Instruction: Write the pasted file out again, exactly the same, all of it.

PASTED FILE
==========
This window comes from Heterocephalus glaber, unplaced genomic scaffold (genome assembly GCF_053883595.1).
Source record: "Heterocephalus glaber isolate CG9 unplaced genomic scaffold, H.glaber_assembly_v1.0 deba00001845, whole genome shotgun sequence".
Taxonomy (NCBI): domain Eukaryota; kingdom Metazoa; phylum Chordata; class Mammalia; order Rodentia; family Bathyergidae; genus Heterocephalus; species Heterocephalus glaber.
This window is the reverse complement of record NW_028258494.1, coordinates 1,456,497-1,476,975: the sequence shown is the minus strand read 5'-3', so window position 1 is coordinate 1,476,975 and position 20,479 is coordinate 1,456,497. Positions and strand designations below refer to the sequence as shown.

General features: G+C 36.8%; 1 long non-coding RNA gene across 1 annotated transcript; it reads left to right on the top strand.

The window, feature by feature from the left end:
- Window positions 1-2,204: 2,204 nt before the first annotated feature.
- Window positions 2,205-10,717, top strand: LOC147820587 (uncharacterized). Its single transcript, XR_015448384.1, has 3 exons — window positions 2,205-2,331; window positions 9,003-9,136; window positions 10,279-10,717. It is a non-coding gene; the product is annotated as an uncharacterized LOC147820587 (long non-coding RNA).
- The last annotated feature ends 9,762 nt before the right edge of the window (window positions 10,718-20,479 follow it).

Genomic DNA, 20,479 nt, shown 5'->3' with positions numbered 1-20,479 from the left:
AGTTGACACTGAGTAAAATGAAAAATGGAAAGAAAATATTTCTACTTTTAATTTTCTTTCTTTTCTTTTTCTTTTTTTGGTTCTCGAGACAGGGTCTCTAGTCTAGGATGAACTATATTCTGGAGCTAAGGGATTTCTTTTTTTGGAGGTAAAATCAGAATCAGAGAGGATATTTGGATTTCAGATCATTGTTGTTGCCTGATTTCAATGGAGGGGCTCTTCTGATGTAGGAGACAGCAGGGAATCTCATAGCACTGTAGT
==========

This window comes from Heterocephalus glaber, unplaced genomic scaffold (genome assembly GCF_053883595.1).
Source record: "Heterocephalus glaber isolate CG9 unplaced genomic scaffold, H.glaber_assembly_v1.0 deba00001845, whole genome shotgun sequence".
Taxonomy (NCBI): domain Eukaryota; kingdom Metazoa; phylum Chordata; class Mammalia; order Rodentia; family Bathyergidae; genus Heterocephalus; species Heterocephalus glaber.
This window is the reverse complement of record NW_028258494.1, coordinates 1,456,497-1,476,975: the sequence shown is the minus strand read 5'-3', so window position 1 is coordinate 1,476,975 and position 20,479 is coordinate 1,456,497. Positions and strand designations below refer to the sequence as shown.

General features: G+C 36.8%; 1 long non-coding RNA gene across 1 annotated transcript; it reads left to right on the top strand.

The window, feature by feature from the left end:
- Window positions 1-2,204: 2,204 nt before the first annotated feature.
- Window positions 2,205-10,717, top strand: LOC147820587 (uncharacterized). Its single transcript, XR_015448384.1, has 3 exons — window positions 2,205-2,331; window positions 9,003-9,136; window positions 10,279-10,717. It is a non-coding gene; the product is annotated as an uncharacterized LOC147820587 (long non-coding RNA).
- The last annotated feature ends 9,762 nt before the right edge of the window (window positions 10,718-20,479 follow it).

Genomic DNA, 20,479 nt, shown 5'->3' with positions numbered 1-20,479 from the left:
AGTTGACACTGAGTAAAATGAAAAATGGAAAGAAAATATTTCTACTTTTAATTTTCTTTCTTTTCTTTTTCTTTTTTTGGTTCTCGAGACAGGGTCTCTAGTCTAGGATGAACTATATTCTGGAGCTAAGGGATTTCTTTTTTTGGAGGTAAAATCAGAATCAGAGAGGATATTTGGATTTCAGATCATTGTTGTTGCCTGATTTCAATGGAGGGGCTCTTCTGATGTAGGAGACAGCAGGGAATCTCATAGCACTGTAGT